Study reveals lower than expected transfer of protective SARS-CoV-2 antibodies via the placenta from mothers who are infected in the third trimester
Transfer of SARS-CoV-2-specific antibodies to the baby was not only significantly reduced, but the antibodies transferred were less functional than the antibodies against influenza
Vaccine regimens able to drive high levels of the COVID-specific antibodies with glycosylation patterns favored by the placenta for selective transfer to the fetus may lead to better neonatal and infant protection.
Andrea Edlow, MD, MSc Massachusetts General Hospital
BOSTON – Recent analyses indicate that pregnant women and newborns may face elevated risks of developing more severe cases of COVID-19 following SARS-CoV-2 infection. New research led by investigators at Massachusetts General Hospital (MGH) and published in Cell reveals lower than expected transfer of protective SARS-CoV-2 antibodies via the placenta from mothers who are infected in the third trimester. The cause may be alterations to these antibodies after they’re produced — a process called glycosylation.
The results expand on the team’s recent findings published in JAMA Network Open that pregnant women with COVID-19 pass no SARS-CoV-2 virus, but also relatively low levels of antibodies against it, to newborns. For this latest study, the scientists compared maternal antibodies against the flu (influenza), whooping cough (pertussis), and SARS-CoV-2, and how these antibodies transferred across the placenta. Influenza- and pertussis-specific antibodies were actively transferred in a relatively normal fashion. In contrast, transfer of SARS-CoV-2-specific antibodies to the baby was not only significantly reduced, but the antibodies transferred were less functional than the antibodies against influenza. The reduced transfer was only observed in third trimester infection.
The scientists found that altered attachments of carbohydrates to the SARS-CoV-2-specific antibodies — a process called glycosylation — may be to blame for this reduced transfer from mother to fetus in the third trimester. The carbohydrate attachments on SARS-CoV-2-specific antibodies in maternal blood were different than those seen on influenza- and pertussis-specific antibodies. This carbohydrate pattern may cause the COVID-specific antibodies to be “stuck” in the maternal circulation, rather than transferred across the placenta via placental antibody receptors. Infection-induced increases in total maternal antibodies, as well as higher placental expression of an antibody receptor that attracts the carbohydrate pattern on the SARS-CoV-2-specific antibodies, helped to partially overcome the problem and facilitate the transfer of some functional antibodies from mother to fetus. Interestingly, some of the antibodies that transferred the best were also the most functional, activating natural killer cells that could help the newborn fight the virus if exposed.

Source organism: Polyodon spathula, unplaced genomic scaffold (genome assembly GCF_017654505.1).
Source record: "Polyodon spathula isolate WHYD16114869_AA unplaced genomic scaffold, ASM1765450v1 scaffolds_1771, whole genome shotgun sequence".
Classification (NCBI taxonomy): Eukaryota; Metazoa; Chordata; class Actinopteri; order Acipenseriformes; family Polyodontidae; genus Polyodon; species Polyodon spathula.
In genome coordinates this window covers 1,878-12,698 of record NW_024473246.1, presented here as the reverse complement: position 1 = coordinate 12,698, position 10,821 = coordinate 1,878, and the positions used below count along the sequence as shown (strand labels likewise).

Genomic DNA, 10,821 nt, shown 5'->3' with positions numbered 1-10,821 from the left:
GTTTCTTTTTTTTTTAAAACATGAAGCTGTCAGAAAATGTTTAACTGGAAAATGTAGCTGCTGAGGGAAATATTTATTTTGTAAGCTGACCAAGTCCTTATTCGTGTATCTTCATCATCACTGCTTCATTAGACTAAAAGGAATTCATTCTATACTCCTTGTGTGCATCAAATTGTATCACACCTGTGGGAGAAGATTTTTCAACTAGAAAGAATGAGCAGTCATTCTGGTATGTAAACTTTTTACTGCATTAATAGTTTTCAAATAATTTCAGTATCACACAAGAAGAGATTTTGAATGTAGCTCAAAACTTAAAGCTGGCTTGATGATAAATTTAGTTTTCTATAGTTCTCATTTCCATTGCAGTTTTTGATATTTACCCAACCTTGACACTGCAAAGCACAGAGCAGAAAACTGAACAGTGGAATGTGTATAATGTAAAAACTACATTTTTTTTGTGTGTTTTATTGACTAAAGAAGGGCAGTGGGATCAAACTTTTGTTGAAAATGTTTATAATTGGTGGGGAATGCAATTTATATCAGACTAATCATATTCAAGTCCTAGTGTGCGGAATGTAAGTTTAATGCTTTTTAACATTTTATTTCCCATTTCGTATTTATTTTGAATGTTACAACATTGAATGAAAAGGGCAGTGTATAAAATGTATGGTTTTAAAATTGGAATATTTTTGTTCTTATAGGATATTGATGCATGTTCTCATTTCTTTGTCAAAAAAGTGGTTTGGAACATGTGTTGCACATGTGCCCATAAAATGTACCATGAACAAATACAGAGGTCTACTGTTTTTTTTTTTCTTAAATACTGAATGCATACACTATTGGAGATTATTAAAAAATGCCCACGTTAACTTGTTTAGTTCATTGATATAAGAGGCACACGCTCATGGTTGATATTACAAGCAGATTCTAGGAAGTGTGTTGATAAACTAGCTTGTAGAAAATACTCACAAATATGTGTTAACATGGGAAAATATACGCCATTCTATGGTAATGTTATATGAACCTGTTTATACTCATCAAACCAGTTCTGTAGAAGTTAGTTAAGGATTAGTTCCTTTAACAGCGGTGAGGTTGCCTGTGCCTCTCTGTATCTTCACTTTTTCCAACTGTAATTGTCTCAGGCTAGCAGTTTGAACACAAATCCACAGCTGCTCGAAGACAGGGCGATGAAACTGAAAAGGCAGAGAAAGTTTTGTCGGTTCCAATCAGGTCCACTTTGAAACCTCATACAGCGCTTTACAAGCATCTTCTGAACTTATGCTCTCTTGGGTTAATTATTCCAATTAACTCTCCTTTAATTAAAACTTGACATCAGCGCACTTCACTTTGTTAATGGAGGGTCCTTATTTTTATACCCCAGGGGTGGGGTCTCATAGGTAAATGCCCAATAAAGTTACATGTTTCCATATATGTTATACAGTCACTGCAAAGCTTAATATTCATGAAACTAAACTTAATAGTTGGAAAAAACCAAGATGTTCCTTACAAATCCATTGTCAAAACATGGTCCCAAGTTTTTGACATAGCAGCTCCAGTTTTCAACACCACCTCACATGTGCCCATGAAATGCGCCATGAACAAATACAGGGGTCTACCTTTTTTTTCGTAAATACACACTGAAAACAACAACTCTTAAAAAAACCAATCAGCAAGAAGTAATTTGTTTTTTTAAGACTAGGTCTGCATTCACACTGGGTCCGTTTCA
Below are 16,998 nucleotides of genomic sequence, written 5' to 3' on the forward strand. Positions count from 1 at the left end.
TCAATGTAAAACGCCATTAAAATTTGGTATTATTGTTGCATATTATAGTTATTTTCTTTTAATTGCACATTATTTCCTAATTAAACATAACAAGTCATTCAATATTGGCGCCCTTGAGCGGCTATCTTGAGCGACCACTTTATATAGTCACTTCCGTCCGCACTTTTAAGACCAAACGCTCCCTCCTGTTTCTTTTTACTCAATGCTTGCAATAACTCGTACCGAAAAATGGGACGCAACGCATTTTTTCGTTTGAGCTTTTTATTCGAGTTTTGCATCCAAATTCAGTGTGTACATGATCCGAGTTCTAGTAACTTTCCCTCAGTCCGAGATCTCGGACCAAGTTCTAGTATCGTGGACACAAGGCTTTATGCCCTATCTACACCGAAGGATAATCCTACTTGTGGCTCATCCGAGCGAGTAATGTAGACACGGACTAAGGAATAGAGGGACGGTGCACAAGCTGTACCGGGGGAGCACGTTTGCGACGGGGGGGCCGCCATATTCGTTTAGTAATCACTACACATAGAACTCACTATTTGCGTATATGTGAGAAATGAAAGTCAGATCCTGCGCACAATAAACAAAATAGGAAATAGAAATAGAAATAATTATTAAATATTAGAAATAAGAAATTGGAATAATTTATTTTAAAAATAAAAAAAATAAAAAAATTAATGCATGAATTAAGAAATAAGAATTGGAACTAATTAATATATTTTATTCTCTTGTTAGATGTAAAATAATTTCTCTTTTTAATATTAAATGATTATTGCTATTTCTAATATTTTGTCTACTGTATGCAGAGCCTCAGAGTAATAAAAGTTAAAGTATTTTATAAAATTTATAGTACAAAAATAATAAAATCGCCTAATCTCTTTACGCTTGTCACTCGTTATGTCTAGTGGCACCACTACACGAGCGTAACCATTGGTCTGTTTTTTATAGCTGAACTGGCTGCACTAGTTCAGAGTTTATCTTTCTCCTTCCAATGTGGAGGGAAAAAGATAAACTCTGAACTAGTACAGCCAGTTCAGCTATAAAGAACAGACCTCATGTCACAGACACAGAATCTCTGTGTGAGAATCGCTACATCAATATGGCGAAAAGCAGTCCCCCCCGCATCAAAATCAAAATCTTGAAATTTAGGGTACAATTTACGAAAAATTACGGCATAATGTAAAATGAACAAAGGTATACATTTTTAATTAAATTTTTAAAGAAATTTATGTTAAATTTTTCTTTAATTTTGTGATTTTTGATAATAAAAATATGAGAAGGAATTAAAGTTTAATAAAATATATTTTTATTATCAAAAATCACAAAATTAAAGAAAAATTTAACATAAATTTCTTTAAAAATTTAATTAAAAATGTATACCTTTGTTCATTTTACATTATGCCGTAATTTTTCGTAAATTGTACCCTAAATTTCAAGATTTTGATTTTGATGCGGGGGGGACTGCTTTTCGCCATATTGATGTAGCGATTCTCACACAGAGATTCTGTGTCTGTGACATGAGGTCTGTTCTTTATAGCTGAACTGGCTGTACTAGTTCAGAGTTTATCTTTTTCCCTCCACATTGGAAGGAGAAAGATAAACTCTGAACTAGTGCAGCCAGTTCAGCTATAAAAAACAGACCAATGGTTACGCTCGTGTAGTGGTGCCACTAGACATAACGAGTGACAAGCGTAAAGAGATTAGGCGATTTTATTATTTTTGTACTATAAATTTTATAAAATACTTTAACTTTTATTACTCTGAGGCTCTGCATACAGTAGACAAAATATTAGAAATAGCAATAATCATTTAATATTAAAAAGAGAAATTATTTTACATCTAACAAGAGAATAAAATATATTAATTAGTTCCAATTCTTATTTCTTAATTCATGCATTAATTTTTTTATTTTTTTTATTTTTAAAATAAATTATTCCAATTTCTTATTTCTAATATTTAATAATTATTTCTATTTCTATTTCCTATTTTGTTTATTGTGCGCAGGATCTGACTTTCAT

The findings have implications for the design of vaccines against SARS-CoV-2 for pregnant women. “Vaccine regimens able to drive high levels of the COVID-specific antibodies with glycosylation patterns favored by the placenta for selective transfer to the fetus may lead to better neonatal and infant protection,” says co–senior author Andrea Edlow, MD, MSc, a maternal-fetal medicine specialist at MGH and an assistant professor of Obstetrics, Gynecology, and Reproductive Biology at Harvard Medical School. Co–senior author and Core Member at the Ragon Institute of MGH, MIT and Harvard, Galit Alter, PhD, notes: “We are beginning to define the rules of placental antibody transfer of SARS-CoV-2 for the very first time — catalyzing our ability to rationally design vaccines to protect pregnant women and their newborns.”
In addition, understanding how antibody transfer varies by trimester may point to critical windows in pregnancy that may be most desirable for vaccination to optimize protection for both the mother and her infant.
Funding This work was supported by the National Institutes of Health, the March of Dimes, the MGH Department of Obstetrics and Gynecology, the Massachusetts Consortium on Pathogen Readiness, the Bill & Melinda Gates Foundation, the U.S. Centers for Disease Control and Prevention, and the Harvard Center for AIDS Research.
About the Massachusetts General Hospital Massachusetts General Hospital, founded in 1811, is the original and largest teaching hospital of Harvard Medical School. The Mass General Research Institute conducts the largest hospital-based research program in the nation, with annual research operations of more than $1 billion and comprises more than 9,500 researchers working across more than 30 institutes, centers and departments. In August 2020, Mass General was named #6 in the U.S. News & World Report list of "America’s Best Hospitals."
About the Ragon Institute of MGH, MIT and Harvard The Ragon Institute of MGH, MIT and Harvard was established in 2009 with a gift from the Phillip T. and Susan M. Ragon Foundation, creating a collaborative scientific mission among these institutions to harness the immune system to combat and cure human diseases. With a focus on HIV and infectious diseases, the Ragon Institute draws scientists, clinicians and engineers from diverse backgrounds and areas of expertise to study and understand the immune system with the goal of benefiting patients. For more information, visit www.ragoninstitute.org